SPECS speed camera flaw revealed

It has been revealed by the Home Office that a fundamental flaw in the SPECS speed camera system has been uncovered.

Nov 2, 2006
By David Howell
Graeme Biggar

It has been revealed by the Home Office that a fundamental flaw in the SPECS speed camera system has been uncovered.

Unlike the existing Gatso system that uses a single camera to calculate the average speed of a passing motorist, the SPECS system uses two cameras. The passing car is flashed twice as it passes both cameras to calculate its average speed.

The flaw in the system allows motorists to fool the SPECS system by switching lanes to avoid the fine and three points on their license.

The SPECS system was designed to catch drivers who have a habit of driving up to a speed camera over the legal speed limit and then slow down as they approach the camera site. Unfortunately, the law as it currently stands requires the offending motorist to be filmed in the same lane as they commit the offence.

The cameras are produced by Camberley-based Speed Check Services who had the cameras approved by the Home Office in 1999. The company’s director Graeme Southwood claimed that some motorists would still be caught even if they did repeatedly change lanes.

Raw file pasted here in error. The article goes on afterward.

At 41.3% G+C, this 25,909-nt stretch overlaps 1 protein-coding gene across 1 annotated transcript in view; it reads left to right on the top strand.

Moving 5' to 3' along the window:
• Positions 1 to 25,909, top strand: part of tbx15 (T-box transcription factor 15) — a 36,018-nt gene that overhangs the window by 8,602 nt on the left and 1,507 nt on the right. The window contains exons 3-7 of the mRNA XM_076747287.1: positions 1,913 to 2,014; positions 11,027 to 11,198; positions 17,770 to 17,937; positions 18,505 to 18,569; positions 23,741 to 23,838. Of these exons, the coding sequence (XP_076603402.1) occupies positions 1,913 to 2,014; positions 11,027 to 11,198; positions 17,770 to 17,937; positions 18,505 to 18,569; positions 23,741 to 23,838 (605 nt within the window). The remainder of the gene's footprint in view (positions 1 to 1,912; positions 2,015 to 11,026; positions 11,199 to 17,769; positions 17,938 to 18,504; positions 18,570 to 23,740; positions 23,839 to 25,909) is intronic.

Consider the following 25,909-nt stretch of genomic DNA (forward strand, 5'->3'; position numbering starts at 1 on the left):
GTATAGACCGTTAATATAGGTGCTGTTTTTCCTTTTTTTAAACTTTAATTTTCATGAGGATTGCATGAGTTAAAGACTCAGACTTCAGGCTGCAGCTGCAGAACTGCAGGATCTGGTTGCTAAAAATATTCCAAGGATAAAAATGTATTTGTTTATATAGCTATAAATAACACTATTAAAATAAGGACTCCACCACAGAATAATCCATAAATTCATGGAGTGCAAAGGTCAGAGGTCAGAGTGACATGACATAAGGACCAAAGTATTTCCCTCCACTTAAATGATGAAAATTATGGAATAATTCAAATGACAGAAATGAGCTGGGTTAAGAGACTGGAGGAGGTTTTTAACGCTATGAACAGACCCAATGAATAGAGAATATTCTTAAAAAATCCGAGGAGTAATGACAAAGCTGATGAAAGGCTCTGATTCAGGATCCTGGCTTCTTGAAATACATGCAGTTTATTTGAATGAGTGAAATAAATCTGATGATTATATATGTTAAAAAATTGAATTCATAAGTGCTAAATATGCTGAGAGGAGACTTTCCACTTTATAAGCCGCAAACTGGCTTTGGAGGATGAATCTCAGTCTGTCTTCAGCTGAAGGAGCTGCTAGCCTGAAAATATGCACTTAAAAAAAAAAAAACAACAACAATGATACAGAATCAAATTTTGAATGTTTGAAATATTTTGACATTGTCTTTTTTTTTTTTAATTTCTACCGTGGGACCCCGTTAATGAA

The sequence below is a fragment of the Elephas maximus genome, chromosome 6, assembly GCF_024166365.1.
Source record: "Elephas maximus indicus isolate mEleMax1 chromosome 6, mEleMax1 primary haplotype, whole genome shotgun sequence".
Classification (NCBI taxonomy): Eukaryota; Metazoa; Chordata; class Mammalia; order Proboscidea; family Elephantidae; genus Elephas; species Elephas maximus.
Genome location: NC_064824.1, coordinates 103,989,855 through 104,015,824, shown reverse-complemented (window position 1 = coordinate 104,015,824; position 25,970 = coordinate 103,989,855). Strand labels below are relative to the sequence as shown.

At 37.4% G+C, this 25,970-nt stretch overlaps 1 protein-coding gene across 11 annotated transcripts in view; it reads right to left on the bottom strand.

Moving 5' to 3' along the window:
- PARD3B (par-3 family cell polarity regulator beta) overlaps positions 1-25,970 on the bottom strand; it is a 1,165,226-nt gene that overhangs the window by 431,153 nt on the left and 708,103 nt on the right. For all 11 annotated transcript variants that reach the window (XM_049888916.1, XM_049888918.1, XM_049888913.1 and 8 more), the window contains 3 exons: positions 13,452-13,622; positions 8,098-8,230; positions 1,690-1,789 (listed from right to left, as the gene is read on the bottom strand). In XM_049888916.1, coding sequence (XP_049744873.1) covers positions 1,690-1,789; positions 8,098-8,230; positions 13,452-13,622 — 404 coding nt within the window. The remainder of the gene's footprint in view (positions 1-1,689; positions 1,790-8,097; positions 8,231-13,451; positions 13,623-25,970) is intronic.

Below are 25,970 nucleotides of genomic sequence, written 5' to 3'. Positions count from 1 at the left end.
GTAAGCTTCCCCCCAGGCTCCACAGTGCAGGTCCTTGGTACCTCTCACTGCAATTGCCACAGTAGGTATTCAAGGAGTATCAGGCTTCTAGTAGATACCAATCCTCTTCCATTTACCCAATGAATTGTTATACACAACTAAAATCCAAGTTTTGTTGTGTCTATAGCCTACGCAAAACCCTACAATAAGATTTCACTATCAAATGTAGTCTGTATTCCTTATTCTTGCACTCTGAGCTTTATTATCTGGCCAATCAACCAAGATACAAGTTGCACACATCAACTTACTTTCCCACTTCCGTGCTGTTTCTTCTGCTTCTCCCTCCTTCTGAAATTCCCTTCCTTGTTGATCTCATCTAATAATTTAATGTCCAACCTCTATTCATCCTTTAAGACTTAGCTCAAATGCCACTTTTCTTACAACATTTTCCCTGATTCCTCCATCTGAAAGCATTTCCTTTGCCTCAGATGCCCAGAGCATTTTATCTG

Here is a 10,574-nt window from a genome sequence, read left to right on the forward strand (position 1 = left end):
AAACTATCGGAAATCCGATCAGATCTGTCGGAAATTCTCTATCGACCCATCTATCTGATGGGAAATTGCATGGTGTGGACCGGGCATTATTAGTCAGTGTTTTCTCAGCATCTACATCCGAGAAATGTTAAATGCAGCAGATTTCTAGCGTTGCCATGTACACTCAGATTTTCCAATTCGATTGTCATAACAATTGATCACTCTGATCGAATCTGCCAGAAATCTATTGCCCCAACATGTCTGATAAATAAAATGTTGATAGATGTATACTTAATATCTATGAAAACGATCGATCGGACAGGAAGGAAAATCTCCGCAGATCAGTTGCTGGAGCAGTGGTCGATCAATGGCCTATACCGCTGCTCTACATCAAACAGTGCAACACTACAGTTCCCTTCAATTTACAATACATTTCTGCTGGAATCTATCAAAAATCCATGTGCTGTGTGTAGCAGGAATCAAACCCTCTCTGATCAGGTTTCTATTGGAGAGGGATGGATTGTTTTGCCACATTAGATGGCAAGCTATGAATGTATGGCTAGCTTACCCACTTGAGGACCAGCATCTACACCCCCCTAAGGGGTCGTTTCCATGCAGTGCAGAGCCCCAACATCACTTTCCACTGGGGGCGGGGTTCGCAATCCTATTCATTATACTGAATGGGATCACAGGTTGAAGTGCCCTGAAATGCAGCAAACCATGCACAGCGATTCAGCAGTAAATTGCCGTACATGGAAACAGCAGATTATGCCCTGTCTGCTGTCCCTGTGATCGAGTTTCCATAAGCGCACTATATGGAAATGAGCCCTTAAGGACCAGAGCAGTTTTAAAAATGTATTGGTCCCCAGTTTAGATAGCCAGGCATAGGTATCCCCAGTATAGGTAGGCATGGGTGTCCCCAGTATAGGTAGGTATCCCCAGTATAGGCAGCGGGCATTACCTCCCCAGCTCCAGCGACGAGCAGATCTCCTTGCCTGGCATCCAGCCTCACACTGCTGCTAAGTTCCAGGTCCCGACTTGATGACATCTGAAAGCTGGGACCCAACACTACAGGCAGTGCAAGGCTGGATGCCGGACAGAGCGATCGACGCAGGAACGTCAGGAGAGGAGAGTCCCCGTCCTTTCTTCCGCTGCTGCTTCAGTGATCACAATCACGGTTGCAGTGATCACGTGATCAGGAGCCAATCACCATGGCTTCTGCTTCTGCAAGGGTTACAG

Meredydd Hughes, head of roads policing for the Association of Chief Police Officers, told The Sun newspaper that it would be “irresponsible” and dangerous for drivers to change lanes in a bid to avoid detection.

Motorists groups have been quick to point out that there is too much of a focus on speed cameras and detecting motorists who drive a few miles per hour above the speed limit, and that detecting drunk drivers, uninsured drivers or unroadworthy cars should also be a priority.

£120 million was raised last year from two million speeding motorists. Currently there are 27 sets of SPECS cameras installed across the UK at a cost of between £180,000 and £1.5 million per site.

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